Speeches, Interviews & Other Statements

Complete list of 8,000+ Thatcher statements & texts of many of them

1970 Jul 13 Mo
Margaret Thatcher

Written Statement on meeting with NUT delegation

Document type: Speeches, interviews, etc.
Document kind: Written Statement
Venue: DES, Curzon Street, London W1
Source: Thatcher Archive: DES press release
Journalist: -
Editorial comments: The release was available to the press in time for the morning papers on 14 July - thus it must have been issued during the afternoon or early evening of 13 July. The version reproduced here is dated 14 July and marked "confirmation copy".
Importance ranking: Major
Word count: 279
Themes: -

Mrs Thatcher Meets NUT Deputation

Mrs Margaret Thatcher, Secretary of State for Education and Science, on Monday, (13 July) met a deputation from the National Union of Teachers led by Mr Edward Britton, General Secretary of the Union.

The deputation expressed its concern that circular 10/70 had been issued without prior consultation and sought an assurance that the Secretary of State would consult over future circulars. The Secretary of State said she would gladly give that assurance. She pointed out that circular 10/70 was essentially a device for the withdrawal of a circular. Its effect was to remove a restricting influence on the local authorities. As such it was a strict implementation of an election pledge.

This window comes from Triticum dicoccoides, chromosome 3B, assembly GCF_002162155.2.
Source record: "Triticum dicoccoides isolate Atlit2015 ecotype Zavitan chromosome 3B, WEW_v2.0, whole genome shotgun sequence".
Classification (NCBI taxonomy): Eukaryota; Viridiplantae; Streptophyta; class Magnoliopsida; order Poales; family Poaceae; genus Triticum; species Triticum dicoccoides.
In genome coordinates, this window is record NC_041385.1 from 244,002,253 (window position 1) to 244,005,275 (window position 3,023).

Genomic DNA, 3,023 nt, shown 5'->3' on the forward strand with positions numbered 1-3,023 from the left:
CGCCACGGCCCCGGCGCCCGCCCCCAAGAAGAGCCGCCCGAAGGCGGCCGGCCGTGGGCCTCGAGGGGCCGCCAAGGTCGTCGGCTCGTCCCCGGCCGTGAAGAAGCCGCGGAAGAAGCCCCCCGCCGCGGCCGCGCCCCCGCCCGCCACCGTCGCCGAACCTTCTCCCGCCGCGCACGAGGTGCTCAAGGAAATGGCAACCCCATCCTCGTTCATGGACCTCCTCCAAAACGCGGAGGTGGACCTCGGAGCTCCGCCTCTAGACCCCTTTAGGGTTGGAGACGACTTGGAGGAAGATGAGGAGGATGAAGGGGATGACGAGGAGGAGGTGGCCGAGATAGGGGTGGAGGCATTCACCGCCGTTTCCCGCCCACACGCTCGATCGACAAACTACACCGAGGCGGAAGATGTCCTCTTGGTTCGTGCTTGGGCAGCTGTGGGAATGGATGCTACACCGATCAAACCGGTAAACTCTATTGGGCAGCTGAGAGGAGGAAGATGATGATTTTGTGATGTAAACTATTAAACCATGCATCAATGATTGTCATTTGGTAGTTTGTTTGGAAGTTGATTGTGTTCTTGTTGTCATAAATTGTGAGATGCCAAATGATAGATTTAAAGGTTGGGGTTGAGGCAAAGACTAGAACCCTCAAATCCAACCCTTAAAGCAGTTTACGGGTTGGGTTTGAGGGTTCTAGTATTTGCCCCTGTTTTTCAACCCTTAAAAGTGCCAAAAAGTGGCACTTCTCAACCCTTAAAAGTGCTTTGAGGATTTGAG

On the implications of circular 10/70 itself, the deputation expressed the view that it represented an encouragement to local authorities opposed to comprehensive education, and an endorsement of selection at eleven.

The Secretary of State could not accept this point of view. She reiterated that the main burden of circular 10/70 was to remove the compulsive influence of circulars 10/65 and 10/66. Authorities are free to proceed with approved schemes of non-selective secondary education on comprehensive lines if they wish to do so. Indeed, she will be pleased to consider any new plans which may be submitted. In the Secretary of State's view the age of eleven is too early to make final decisions about a child's future. Provision should be made for the late developer and there are a number of ways of doing this. Authorities which did not make this provision would be failing in their central duty under Section 8 of the 1944 Education Act.